As I’ll be leaving a week from today, this will be the last Sunday bird collection by John Avise for a while. (And hold onto your photos until early April.) John’s notes and IDs are indented, and click on the photos to enlarge them.
In general, a troglodyte is any facultative or part-time cave-dweller (troglobytes are obligate full-time cavernicoles). American wrens are small brown birds in the family Troglodytidae, a name that refers to their habit of nesting in cavities or in roofed globular nests built of sticks or grass (such nests are these birds’ part-time “caves”). In North America, nearly ten species of wrens can be found, most of which have beautiful and distinctive songs. Several of these highly active little sprites are the subject of this week’s post.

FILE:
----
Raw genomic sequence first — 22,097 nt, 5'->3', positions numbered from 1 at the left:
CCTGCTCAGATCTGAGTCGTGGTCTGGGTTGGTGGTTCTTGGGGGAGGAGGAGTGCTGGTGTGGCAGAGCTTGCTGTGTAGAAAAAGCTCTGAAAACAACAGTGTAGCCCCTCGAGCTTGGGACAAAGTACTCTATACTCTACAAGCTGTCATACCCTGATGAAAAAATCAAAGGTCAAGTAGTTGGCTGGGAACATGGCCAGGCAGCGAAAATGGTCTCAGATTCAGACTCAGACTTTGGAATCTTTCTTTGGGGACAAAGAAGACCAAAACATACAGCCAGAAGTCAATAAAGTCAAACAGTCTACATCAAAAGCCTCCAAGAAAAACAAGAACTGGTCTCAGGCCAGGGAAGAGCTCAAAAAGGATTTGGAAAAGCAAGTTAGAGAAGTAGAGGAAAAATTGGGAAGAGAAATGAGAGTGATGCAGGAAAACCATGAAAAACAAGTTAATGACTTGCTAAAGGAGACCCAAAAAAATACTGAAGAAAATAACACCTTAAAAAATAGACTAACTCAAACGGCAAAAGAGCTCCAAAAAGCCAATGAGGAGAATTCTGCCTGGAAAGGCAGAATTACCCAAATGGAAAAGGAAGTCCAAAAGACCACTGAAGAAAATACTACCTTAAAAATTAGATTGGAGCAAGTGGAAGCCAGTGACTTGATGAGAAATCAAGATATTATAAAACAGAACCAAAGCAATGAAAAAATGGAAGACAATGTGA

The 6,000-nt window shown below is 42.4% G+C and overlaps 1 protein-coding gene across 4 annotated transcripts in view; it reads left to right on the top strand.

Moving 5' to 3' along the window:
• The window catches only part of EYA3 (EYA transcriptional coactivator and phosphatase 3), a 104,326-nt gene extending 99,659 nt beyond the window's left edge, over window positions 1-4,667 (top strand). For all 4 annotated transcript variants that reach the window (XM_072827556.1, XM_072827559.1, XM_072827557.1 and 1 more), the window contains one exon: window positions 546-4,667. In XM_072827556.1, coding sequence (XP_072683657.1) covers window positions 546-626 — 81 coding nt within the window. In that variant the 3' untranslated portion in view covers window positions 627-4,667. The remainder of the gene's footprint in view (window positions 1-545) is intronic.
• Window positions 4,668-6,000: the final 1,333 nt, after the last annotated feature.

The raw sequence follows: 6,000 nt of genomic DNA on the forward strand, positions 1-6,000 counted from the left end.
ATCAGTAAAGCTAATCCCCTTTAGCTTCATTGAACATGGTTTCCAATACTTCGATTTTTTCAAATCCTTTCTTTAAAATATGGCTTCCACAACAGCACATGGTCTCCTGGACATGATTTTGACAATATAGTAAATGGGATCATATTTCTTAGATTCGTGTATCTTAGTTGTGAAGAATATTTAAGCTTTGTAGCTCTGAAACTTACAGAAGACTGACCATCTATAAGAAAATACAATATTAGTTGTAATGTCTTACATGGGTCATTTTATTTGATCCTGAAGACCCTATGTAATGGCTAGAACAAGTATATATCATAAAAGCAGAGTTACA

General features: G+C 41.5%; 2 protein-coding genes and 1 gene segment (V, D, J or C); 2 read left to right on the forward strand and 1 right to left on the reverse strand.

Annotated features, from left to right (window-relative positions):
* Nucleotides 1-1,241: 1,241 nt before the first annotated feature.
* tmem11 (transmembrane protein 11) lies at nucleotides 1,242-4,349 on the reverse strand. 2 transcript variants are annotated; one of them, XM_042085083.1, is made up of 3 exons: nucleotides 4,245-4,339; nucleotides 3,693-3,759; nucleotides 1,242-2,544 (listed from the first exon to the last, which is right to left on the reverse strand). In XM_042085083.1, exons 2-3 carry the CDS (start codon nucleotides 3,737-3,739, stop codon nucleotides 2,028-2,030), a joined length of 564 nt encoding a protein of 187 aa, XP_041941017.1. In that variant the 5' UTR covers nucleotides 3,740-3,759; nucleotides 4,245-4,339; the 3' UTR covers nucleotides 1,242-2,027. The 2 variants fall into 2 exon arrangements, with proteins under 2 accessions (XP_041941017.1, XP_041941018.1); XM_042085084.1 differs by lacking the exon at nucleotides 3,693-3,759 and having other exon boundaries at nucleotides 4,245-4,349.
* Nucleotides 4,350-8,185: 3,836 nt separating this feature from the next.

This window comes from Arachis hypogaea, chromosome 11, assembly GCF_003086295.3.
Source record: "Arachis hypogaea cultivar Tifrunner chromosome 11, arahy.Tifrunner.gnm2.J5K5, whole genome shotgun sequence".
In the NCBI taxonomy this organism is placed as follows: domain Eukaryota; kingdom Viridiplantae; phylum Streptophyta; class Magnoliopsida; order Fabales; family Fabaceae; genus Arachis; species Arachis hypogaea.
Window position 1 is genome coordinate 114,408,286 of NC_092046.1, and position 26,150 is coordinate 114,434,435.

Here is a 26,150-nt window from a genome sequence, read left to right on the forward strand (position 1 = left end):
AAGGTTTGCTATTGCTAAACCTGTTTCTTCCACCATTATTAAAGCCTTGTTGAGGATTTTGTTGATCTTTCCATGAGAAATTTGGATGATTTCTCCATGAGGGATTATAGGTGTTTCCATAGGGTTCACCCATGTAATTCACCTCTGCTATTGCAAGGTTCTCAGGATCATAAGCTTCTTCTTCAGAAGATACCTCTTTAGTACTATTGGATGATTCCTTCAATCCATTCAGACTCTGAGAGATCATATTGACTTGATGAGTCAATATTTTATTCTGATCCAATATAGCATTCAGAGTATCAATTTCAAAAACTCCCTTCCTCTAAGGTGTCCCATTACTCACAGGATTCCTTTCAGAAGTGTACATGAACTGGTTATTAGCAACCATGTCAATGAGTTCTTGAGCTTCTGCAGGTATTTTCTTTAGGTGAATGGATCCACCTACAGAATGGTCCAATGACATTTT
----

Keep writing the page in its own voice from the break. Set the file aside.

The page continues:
Bewick’s Wren, Thryomanes bewickii:
House Wren, Troglodytes aedon:
House Wren artificial nesting box:
House Wren on nesting box:
Canyon Wren, Catherpes mexicanus:
Carolina Wren, Thryothorus ludovicianus:
Marsh Wren, Cistothorus palustris:
Marsh Wren with reed nest:
Rock Wren, Salpinctes obsoletus:
Sedge Wren, Cistothorus platensis:
Cactus Wren, Campylorhynchus brunneicapillus:
Cactus Wren nest in prickly pear cactus: